1959 – University
There were few genuinely exciting pieces of architecture of the 1960s - it was, on the whole, a chronically uninspiring decade - but some of the best was to be found on Britain's university campuses. In contrast to the dreary, play-safe provinciality of contemporary housing and commercial developments, here was a new world obsessed with technological experiment and architectural adventure. Public money was made available for new 'plate-glass' universities to be built on green-field sites and some of the most exciting young architects in the country were commissioned to design them. Denys Lasdun -architect of London's National Theatre - built a 'ziggurat twisting and turning across the Norfolk countryside with the bulk of an aircraft carrier' for the University of East Anglia. Basil Spence, creator of Coventry Cathedral, turned the new University of Sussex into a Utopian city that might have been the seat of power of an emerging nation. Existing redbrick universities (and even Oxbridge) shared in the new spirit of expansion and adventure. At Leicester University, James Stirling designed this spectacular building for the Engineering Department, completed in 1963. His other academic commissions include the design of the History Faculty Building at Cambridge and also the Arts Centre at the University of St Andrews. Does this architectural style justify the 'Brutalist' tag with which it is often labelled?
The Engineering Faculty building designed by James Stirling and James Gowan for Leicester University was a classic example of the functional tradition in architecture. The outward form the building takes is determined by the uses to which the space within will be put. Once this rationalisation has taken place, the various elements are then assembled in a sequence reflecting the way people will use the building. At ground level, a long, low structure houses workshop facilities, from which rises a lavishly glazed tower containing classrooms and studies; each floor, despite housing generally similar accommodation, has a different plan. The considerable height of this tower was not a piece of architectural bravado but came in response to the engineers' need for a 100ft high head of water with which they could conduct experiments in hydraulics. Below it, the lecture theatre is cantilevered out, its raked form echoing the tiered seating within. Far from being, as well might appear at first glance, an abstract assembly of shapes and forms, this building is an accurate reflection of what goes on inside. On a personal level, Stirling was a great admirer of the industrial buildings of the 19th century, which he found 'unselfconscious and virtually anonymous'. He made a clear distinction between their original design concept - 'an efficient expression of their specific function' - and what he saw as an unhealthily nostalgic attitude to the architecture of the past, where buildings could 'be appreciated picturesquely, and possibly utilised arbitrarily'. His Leicester building was certainly functional - its designer was a lover of machinery in all its forms - and this has led to a good deal of criticism of its uncompromising design ('a hideous structure .. .the brutalist school at its most vicious'). To others, though, it is an architectural triumph, a landmark in post-war building design - Richard Rogers' famously high-tech Lloyd's building in London certainly nods in its direction - and the foundation stone of Stirling's huge reputation.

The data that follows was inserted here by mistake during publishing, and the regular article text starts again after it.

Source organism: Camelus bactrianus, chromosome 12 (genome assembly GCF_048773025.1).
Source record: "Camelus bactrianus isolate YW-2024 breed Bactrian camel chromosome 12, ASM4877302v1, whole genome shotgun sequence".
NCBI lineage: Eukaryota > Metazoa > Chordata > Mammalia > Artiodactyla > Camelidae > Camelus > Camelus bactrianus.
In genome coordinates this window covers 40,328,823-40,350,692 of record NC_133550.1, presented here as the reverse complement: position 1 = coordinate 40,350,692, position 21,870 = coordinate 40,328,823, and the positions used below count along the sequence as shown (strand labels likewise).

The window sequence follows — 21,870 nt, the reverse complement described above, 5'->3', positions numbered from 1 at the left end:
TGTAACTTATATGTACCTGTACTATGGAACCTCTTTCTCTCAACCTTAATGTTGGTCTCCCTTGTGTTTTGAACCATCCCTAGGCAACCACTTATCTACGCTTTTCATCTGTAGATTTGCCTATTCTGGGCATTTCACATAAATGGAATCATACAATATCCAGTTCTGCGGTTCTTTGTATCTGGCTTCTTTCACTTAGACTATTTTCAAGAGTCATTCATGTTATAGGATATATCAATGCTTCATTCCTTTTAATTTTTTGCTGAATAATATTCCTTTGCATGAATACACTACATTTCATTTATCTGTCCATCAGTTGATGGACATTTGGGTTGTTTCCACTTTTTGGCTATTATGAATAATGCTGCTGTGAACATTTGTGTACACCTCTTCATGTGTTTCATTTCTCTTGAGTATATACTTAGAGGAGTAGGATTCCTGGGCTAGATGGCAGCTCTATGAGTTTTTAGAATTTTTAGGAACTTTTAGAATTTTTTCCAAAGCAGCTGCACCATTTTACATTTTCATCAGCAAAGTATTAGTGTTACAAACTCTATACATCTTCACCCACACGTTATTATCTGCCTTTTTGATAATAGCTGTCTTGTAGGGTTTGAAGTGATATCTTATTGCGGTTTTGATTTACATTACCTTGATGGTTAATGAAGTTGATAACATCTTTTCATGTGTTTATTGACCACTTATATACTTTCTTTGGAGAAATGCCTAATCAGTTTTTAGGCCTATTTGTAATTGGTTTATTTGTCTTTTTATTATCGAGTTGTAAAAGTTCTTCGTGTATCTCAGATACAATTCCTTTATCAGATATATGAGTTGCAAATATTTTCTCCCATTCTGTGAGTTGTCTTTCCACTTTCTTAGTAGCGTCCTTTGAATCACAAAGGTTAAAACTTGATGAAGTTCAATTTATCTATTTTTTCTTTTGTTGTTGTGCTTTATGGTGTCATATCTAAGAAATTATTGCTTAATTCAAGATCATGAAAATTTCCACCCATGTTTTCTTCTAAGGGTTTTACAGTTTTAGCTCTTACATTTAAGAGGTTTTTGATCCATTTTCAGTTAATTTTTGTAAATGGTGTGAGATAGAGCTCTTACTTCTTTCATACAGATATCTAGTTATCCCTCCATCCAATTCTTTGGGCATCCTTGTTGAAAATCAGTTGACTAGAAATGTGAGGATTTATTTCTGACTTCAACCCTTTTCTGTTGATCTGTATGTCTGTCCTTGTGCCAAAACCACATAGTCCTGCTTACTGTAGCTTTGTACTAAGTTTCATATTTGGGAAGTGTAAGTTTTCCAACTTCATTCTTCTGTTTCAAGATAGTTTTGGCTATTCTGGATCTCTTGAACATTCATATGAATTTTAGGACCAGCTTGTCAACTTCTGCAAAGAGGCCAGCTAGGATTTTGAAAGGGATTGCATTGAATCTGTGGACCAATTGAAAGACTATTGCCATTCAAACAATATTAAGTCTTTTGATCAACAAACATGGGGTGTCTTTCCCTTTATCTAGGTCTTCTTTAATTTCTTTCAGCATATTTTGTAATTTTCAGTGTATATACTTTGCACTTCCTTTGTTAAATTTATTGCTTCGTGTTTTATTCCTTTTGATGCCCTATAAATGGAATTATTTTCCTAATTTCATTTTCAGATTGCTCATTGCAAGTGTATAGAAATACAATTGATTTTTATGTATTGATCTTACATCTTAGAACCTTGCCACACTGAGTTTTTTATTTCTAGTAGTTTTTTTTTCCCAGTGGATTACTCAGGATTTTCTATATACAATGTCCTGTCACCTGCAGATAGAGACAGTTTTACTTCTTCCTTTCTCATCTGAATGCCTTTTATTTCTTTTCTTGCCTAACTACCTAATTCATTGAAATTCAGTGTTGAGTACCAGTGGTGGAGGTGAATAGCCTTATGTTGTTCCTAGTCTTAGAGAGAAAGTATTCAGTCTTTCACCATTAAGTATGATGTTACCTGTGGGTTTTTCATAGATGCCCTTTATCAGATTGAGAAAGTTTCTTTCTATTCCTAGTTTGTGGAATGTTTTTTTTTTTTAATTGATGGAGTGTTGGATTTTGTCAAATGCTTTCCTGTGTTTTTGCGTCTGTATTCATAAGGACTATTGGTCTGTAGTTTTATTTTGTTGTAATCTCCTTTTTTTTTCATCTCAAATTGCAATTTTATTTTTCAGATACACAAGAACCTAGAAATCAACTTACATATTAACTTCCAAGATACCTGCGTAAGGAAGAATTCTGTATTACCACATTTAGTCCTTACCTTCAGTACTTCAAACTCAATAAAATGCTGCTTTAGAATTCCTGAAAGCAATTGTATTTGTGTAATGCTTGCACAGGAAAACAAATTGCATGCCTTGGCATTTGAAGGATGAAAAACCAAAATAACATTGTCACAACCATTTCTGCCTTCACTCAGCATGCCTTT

|1909 - Art School|